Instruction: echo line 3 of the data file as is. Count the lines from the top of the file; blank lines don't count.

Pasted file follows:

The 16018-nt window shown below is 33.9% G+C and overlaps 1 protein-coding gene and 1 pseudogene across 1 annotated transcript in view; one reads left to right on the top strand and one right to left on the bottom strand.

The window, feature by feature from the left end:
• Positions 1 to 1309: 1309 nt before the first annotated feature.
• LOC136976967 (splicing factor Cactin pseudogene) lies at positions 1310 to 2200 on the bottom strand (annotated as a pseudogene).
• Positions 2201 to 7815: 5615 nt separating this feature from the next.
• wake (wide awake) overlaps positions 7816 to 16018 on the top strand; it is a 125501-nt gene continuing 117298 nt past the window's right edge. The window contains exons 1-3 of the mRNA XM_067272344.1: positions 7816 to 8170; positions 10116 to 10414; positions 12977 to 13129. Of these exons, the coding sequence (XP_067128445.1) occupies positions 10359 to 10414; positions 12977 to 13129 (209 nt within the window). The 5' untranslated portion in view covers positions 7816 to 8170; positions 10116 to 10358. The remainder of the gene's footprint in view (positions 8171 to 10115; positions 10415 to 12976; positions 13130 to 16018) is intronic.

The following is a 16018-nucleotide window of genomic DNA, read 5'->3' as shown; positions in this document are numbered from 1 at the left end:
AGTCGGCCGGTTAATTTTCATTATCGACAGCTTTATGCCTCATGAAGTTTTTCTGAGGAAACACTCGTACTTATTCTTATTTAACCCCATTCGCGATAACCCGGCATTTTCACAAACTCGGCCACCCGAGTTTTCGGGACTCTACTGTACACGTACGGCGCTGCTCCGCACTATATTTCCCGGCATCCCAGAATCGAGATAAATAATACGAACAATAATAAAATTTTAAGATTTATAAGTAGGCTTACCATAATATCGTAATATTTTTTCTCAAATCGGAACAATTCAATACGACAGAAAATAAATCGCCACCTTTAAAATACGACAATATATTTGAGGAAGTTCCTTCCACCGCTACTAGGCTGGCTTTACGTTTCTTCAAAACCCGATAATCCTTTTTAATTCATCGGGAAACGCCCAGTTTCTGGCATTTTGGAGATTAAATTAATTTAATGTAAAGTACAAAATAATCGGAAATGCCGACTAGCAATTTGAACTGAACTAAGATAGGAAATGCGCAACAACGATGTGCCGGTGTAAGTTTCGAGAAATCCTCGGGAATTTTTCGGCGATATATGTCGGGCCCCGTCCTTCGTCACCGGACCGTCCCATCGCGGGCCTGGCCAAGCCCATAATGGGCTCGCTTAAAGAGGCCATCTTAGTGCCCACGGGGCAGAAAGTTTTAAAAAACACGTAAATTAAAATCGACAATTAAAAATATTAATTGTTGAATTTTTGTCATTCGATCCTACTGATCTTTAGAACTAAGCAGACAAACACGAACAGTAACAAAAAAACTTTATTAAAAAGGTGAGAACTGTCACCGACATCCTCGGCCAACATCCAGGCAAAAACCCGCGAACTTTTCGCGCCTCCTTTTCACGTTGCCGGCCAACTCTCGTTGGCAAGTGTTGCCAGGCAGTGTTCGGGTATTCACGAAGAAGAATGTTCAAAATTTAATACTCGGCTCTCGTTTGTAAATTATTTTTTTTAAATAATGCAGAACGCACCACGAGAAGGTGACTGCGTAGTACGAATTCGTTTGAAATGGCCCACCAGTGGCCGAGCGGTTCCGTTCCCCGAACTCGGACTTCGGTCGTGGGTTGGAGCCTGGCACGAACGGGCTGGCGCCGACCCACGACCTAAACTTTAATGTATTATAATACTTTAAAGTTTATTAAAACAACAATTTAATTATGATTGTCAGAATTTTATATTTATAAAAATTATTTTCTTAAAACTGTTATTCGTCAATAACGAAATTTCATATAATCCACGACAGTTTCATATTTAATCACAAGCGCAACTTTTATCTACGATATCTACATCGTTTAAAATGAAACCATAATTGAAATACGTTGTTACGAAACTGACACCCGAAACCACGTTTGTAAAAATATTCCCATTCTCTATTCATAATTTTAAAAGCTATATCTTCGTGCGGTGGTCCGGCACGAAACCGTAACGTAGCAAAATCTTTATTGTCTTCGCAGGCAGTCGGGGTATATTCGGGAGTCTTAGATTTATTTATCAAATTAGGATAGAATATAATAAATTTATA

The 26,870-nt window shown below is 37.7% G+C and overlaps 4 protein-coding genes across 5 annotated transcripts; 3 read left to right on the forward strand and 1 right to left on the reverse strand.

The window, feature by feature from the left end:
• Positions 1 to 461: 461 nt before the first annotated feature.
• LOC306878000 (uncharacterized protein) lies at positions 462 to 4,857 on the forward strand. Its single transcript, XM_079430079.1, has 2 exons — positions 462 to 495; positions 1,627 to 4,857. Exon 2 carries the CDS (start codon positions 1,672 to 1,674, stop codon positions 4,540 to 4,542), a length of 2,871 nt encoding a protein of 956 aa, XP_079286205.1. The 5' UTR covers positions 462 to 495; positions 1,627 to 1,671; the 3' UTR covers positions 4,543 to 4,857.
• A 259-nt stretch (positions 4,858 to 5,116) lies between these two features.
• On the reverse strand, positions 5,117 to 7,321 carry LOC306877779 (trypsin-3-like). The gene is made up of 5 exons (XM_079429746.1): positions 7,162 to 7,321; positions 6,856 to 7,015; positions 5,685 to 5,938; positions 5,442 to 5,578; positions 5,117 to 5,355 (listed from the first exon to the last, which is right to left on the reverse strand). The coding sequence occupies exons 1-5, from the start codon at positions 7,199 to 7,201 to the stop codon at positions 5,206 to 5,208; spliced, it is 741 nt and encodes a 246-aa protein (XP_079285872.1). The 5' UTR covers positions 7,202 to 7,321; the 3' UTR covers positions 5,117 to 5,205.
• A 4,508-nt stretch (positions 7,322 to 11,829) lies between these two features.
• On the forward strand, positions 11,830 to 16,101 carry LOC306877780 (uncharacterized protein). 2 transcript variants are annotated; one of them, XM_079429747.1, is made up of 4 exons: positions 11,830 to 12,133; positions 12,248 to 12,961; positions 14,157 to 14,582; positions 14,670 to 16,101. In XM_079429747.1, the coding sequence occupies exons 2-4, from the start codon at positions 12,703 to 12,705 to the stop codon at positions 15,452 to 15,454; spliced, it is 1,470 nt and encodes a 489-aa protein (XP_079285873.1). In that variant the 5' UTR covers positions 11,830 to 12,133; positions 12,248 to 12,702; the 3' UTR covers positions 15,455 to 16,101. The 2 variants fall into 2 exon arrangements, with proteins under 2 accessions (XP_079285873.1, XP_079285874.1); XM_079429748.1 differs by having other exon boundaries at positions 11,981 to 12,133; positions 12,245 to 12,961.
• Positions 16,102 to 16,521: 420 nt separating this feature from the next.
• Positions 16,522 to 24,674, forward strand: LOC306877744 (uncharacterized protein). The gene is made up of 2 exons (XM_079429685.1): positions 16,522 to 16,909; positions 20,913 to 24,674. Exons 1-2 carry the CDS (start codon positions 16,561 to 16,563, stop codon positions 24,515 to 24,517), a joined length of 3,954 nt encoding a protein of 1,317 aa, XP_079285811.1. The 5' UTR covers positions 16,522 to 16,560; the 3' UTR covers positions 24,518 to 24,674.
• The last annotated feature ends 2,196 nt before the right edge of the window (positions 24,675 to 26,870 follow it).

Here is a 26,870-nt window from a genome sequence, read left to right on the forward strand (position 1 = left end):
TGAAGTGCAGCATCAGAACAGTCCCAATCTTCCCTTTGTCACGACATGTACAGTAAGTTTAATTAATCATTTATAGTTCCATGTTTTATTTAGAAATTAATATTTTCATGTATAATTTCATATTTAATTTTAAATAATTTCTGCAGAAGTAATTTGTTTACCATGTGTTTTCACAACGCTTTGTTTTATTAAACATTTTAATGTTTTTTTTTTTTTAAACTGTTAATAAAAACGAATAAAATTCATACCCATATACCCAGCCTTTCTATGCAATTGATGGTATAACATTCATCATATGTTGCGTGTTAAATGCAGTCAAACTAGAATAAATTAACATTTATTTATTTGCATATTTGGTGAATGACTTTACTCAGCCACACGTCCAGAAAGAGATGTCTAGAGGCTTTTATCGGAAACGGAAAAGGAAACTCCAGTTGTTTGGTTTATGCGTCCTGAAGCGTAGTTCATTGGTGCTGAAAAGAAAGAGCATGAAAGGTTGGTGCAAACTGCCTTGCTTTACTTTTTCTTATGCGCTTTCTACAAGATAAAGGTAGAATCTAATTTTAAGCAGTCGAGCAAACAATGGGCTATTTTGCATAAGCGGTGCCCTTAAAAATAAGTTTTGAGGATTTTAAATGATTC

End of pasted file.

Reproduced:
• Positions 1 to 1309: 1309 nt before the first annotated feature.